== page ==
So it has been a mixture of wonder and amusement as I hear them tell stories of their classmates, their attitudes, their beliefs, and their dietary habits. One in particular, a nasty Eastern-European boy with a mouthful of attitude, constantly belittles my children for eating pork. I am grateful for the fact that my kids are old enough (just) to appreciate that they're NOT filthy for eating it, and that TardBoy's religion makes him feel that it's wrong, and his mouth is too big. We've also discussed the fact that one other kid has the same religion, doesn't eat pork either, and yet never says cruel things to those who do. One of Jay's close friends. He has class.

That kid is from Somalia. I'm going to call him Hakim-Khalid. My kids have expressed amazement at these Somalian kids. There are another 7 kids in the class named Hakim, or Khalid, or Ali-Hakim, or Khalid-Abdi, or a combination. Many of them couldn't write, couldn't cope with learning their ABCs, and have blackened, rotting teeth. When they first attend school, they turn up without warm clothes and accessories, until well into the snow season - not for a lack of clothing but a lack of understanding how to protect themselves from cold. Hakim-Khalid is typical in that his tiny stature is evidence of having lived a very harsh life before he got to Finland.

Several months into school, we were discussing some of the immigrants I had met while learning Finnish, and particularly the subject of given names. I use a "Finn-ised" first name and my husband's surname, so people are quite unaware I'm an immigrant until I open my mouth. Those who have black skin are not nearly as lucky, and likewise those whose name is difficult for a Finn to pronounce. While Finns are almost never openly racist - since they rarely open their mouths to a stranger at all - there's the racism you'd expect from any nation anywhere in the world: If I'm choosing someone for a job, I'll just never know if someone with a very foreign name can actually function well in the local language. Easier to throw that application in the bin and go with the man named Tapio Leevi Nieminen, who is so obviously Finnish.

Jay was very thoughtful about this and asked if his Anglo first and surnames might stop him getting work when he was older. My husband was frank about it. "It might make things a little tougher. But it will be MUCH easier than for a Somalian."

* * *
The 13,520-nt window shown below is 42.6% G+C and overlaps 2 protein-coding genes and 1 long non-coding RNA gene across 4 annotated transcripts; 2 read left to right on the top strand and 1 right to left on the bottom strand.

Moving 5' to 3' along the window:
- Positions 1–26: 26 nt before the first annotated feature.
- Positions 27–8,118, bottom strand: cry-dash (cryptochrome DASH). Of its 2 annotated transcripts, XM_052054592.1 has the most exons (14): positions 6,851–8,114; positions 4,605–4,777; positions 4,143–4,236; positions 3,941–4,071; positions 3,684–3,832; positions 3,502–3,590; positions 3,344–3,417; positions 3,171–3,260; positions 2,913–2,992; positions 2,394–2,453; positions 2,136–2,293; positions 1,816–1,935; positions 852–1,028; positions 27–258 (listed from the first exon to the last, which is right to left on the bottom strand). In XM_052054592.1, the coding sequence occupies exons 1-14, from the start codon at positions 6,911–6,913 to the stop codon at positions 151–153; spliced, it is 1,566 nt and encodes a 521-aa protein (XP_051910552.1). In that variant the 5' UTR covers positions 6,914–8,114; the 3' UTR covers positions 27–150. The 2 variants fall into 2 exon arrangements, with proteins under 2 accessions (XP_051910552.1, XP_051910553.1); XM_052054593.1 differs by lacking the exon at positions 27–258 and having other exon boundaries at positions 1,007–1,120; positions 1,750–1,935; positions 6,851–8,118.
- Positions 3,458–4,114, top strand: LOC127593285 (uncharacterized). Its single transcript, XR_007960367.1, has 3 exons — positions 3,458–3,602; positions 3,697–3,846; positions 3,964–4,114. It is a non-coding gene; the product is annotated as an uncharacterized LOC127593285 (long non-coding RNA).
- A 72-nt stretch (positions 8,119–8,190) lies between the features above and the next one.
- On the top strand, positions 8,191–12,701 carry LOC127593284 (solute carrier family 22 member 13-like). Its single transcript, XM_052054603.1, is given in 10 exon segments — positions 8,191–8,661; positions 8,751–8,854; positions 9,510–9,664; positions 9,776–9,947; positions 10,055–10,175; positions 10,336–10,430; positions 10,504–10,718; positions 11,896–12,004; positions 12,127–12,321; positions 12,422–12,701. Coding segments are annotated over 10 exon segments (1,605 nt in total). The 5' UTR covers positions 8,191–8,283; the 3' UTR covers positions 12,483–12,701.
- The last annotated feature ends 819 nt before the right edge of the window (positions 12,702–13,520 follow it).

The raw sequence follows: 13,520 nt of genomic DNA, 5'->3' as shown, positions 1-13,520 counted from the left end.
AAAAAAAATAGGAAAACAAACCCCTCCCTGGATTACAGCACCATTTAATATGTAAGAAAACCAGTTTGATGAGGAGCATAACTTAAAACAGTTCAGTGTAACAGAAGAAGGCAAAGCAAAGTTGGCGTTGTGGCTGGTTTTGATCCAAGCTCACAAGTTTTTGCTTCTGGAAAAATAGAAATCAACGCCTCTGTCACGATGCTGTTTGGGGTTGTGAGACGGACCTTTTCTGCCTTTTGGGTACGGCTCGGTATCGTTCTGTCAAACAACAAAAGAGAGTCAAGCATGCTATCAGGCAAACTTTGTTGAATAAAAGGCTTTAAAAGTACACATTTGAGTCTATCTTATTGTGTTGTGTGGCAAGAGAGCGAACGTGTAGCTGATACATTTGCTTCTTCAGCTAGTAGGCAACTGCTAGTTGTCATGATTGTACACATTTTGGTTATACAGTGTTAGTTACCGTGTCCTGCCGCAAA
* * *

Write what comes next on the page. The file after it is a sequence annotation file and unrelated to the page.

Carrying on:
Again, he was thoughtful. Then he observed, as if it were the first time he ever noticed, "Kids always ask me why I came to Finland. They never ask Hakim-Khalid why he came to Finland. Why not?"

Now there's a thorny question. It's impossible to answer without being harsh and being racist. "Jay, unfortunately, most Finns don't care why Hakim-Khalid came here. They all know, already. Or at least, they think they know. He's black, therefore they think he's probably a refugee, who came to Finland for a better life. And many people will treat him like he's a waste of public money who doesn't deserve to be here."

Silence. "But everyone likes Hakim-Khalid, Mum. He's cool."

"Yes, he is, once you take the time to get to know him. But strangers decide why Hakim-Khalid is here, just from the colour of his face. They don't understand why a white foreigner is here. That's why they ask you, and never ask Hakim-Khalid. If he's so cool, why doesn't anyone ever ask him why he came to Finland?"

It gave Jay something to think about. I don't like upsetting my kids, but I like them to have a view of what the real world is like. If you don't understand the world, how can you ever change it for the better? Jay is going to stand right beside some racist haters, at some point - and when it happens I'd like him to think about how people treated his black friend, and I want him to speak up and tell them it's wrong.